Monday, December 28, 2009


Serve the LORD with fear, and rejoice with trembling. Kiss the Son, lest he be angry, and ye perish from the way, when his wrath is kindled but a little. Blessed are all they that put their trust in him.” Psalm 2:11-12

'No gold, nor purple swaddling bands,
Nor royal shining things;
A manger for his cradle stands,
And holds the King of kings.
Go, shepherds, where the Infant lies,
And see his humble throne;
With tears of joy in all your eyes,
Go, shepherds, kiss the Son.'
Isaac Watts 1674-1748

Jesus Christ came to this earth to save sinners, to deliver sinners. The King of kings and Lord of lords was not born in a palace. He was not placed in a beautiful baby crib. The world didn’t want Him then and it doesn’t want Him now. There is no room for Him… there never has been. People are too full of the world and themselves to have room for Jesus Christ. I recognize this is the time of the year when many turn their thoughts towards peace and goodwill toward men. That’s a good thing. But it is not THE thing.

Jesus was not just a good man. He was not just a wise teacher. He did not come to this earth just to be a babe in a manger. He came to die. He came to give Himself a ransom for all. {I Timothy 2:6} He came to save His people from their sins. He “gave himself for us, that he might redeem us from all iniquity, and purify unto himself a peculiar people, zealous of good works.” He had a definite purpose in coming to this world. “This is a faithful saying, and worthy of all acceptation, that Christ Jesus came into the world to save sinners…”

As Charles Wesley wrote many years ago;

“And can it be that I should gain
An interest in the Savior’s blood?
Died He for me, who caused His pain—
For me, who Him to death pursued?
Amazing love! How can it be,
That Thou, my God, shouldst die for me?”

“Blessed are all they that put their trust in Him.”

Monday, December 14, 2009


The following has been for many years been one of my favorite quotes from godly Bishop J. C. Ryle. He continues to be one of my favorites. He showed us how to reflect Christ's light even in what was for the most part a cold, dead denomination. I thank for reminding us of this good quote, though I am including the entire paragraph from the book.

“One plague of our age is the widespread dislike to what men are pleased to call dogmatic theology. In the place of it, the idol of the day is a kind of jellyfish Christianity – a Christianity without bone, or muscle, or sinew, – without any distinct teaching about the atonement or the work of the Spirit, or justification, or the way of peace with God – a vague, foggy, misty Christianity, of which the only watchwords seem to be, ‘You must be…liberal and kind. You must condemn no man’s doctrinal views. You must consider everybody is right and nobody is wrong’. And this creedless kind of religion, we are told, is to give us peace of conscience! And not to be satisfied with it in a sorrowful, dying world, is a proof that you are very narrow-minded! Satisfied, indeed! Sucha religion might possibly do for unfallen angels! But to tell sinful, dying men and women, with the blood of our father Adam in our veins, to be satisfied with it, is an insult to common sense and a mockery of our distress. We need something far better than this. We need the blood of Christ."

The Upper Room; chapter six, “One Blood”, page 99; Banner of Truth, London, 1977 reprint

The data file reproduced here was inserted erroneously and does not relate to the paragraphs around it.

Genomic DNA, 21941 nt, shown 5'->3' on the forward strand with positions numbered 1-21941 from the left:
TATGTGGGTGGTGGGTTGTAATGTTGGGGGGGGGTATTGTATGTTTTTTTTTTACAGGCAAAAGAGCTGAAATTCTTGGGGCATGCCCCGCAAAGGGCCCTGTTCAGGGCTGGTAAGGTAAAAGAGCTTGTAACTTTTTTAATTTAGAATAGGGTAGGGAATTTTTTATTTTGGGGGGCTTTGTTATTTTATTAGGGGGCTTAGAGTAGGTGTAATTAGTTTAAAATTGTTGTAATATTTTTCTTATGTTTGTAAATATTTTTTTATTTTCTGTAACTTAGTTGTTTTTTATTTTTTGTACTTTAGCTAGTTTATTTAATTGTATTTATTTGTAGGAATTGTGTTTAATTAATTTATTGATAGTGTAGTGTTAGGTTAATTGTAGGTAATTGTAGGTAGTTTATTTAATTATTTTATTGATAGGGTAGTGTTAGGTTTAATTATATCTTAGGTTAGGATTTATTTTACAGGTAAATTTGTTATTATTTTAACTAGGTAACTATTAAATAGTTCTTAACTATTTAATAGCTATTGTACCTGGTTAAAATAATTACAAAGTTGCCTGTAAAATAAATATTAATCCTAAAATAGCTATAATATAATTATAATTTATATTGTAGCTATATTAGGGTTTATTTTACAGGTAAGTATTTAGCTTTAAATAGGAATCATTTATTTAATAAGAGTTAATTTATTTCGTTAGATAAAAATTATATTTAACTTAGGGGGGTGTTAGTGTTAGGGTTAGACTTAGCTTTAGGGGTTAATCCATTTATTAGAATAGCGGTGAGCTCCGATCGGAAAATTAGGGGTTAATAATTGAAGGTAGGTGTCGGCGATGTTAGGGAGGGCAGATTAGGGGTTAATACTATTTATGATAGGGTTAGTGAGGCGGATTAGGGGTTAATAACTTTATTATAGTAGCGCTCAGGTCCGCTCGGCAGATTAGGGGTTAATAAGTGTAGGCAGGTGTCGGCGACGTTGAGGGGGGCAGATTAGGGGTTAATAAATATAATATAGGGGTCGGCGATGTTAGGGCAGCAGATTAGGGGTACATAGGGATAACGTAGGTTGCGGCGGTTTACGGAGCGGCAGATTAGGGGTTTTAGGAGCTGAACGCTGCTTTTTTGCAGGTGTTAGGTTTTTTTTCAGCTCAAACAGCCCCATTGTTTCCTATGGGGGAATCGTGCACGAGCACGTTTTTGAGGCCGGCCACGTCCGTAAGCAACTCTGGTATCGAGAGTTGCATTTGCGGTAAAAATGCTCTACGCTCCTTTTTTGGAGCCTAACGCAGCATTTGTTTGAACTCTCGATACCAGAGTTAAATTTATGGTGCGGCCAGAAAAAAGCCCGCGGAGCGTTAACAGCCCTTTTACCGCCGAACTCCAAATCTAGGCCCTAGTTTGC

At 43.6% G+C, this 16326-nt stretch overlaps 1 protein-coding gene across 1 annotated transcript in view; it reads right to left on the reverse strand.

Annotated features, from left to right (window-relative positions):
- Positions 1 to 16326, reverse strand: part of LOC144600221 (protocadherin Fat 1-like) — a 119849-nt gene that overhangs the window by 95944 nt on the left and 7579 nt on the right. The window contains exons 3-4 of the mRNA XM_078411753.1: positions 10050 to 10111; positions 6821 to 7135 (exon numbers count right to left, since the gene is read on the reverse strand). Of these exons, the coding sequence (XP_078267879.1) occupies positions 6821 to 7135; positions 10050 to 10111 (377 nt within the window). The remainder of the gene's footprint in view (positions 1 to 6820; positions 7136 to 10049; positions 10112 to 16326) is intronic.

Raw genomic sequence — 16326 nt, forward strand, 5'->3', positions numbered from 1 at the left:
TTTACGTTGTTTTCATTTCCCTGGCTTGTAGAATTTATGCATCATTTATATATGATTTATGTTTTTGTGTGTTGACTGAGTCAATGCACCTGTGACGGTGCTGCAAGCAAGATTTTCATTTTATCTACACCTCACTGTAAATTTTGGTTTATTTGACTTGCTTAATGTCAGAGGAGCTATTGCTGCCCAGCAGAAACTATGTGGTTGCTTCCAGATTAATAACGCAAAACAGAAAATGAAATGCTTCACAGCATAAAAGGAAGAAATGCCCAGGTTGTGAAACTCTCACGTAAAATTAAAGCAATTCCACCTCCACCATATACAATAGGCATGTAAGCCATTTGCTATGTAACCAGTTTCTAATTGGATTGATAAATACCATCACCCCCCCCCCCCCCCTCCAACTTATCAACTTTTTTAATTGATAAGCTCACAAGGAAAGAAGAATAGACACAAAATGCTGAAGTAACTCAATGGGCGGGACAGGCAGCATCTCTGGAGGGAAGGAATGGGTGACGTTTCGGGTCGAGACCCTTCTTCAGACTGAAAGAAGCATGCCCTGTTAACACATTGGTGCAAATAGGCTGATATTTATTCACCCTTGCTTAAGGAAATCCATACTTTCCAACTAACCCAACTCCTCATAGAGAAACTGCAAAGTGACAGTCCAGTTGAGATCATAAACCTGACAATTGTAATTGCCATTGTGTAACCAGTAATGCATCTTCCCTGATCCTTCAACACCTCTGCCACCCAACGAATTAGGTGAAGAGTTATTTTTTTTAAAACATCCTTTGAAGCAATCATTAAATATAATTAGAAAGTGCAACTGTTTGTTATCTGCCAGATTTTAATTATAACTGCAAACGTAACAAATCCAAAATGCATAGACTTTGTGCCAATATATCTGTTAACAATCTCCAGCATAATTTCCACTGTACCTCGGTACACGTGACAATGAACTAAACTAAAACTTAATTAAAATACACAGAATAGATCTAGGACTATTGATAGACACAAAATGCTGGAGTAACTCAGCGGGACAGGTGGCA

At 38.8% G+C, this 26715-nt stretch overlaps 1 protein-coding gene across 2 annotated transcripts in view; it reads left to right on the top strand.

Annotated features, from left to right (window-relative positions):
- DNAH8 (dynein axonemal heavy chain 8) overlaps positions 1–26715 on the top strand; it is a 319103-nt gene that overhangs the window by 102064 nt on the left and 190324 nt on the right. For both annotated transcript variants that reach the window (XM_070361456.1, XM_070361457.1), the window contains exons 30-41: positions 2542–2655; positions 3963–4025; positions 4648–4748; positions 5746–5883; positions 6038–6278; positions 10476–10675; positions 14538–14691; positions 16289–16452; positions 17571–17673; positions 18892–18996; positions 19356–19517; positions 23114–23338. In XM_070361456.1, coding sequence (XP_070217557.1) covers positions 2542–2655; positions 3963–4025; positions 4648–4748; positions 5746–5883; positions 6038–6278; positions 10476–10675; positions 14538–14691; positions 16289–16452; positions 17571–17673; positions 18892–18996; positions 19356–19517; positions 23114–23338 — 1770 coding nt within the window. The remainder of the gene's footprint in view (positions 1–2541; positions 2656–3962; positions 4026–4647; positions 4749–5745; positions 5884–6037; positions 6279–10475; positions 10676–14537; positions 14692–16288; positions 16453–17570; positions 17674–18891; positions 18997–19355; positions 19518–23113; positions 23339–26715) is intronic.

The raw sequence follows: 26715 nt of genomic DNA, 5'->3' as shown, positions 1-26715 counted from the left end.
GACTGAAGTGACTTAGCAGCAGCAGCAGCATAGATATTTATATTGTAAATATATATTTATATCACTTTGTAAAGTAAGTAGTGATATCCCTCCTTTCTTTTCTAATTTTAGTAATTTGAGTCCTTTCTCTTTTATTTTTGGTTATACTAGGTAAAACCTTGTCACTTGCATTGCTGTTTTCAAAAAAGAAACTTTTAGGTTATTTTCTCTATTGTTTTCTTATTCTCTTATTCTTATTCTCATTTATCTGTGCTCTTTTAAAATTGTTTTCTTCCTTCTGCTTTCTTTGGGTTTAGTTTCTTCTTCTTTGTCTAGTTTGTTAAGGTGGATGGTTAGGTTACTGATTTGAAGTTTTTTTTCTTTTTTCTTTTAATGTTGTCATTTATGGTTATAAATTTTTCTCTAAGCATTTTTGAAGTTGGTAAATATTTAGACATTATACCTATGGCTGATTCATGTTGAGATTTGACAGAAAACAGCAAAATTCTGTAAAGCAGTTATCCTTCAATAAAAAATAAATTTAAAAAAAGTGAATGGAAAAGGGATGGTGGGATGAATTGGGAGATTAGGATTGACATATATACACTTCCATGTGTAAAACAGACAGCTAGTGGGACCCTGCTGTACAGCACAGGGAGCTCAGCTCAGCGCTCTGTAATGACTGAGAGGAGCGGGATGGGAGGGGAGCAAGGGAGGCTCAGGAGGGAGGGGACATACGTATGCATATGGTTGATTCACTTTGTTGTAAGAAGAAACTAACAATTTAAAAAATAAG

Tuesday, December 8, 2009



This will not be long, so give me just a moment (most of us don't like "long sermons" anyway). "Mellow" means "ripe, soft, and with good flavor; sweet and juicy." And in the figurative sense, it means, "softened and made wise by age or experience." Remember this definition.

When I was younger, some godly, older men would often say to me, "You are preaching the truth, but the way you say it is too harsh." Thus I learned (hopefully) that you can do a right thing in the wrong way, or putting it in scriptural language, I learned that we should always be careful to "speak the truth in love." I just read a recently printed message on the new birth, and the wise, elderly preacher said this: "And I mean this without intending any offense toward those precious children of God, who believe the contrary system. I have learned, or, at least I am trying to learn, to be more considerate, to be more courteous, than I have in the past toward those precious children of God, who have never come to understand and to appreciate some of the doctrines that are so precious to you and me." He has "mellowed," in other words. Note the kind words, "those precious children of God," and "I am trying to learn to be more considerate, to be more courteous, than I have in the past." Let us all learn here that we must view others as true children of God, even though they differ with us in doctrine or denomination.

What of you, dear friend? I still know some elderly men who need mellowing. We must remember what Elihu said, "Great men are not always wise" (Job 32:9), nor are young men always arrogant and foolish. Grace must temper us, no matter what our age. Especially our tongues and attitudes. There was strife among brethren all through Scripture, but it is not for us to emulate (Genesis 13:8; Luke 22:24). Our only Model is the Humble Servant of Jehovah, our Lord Jesus Christ (Luke 22:27; John 13:15). Men can often make us brash and harsh, but not so our lovely Lord.

Listen to these quotes:
"The tongue is in a wet place, and easily slips." "The tongue is not steel, but it cuts."
"The tongue bites sharper than the teeth." "I consider looseness with words no less a defect than looseness of the bowels" (John Calvin).
"But the tongue can no man tame" (James 3:8) -- nor our harsh, unloving attitudes. Only the softening, mellowing grace of God can do that.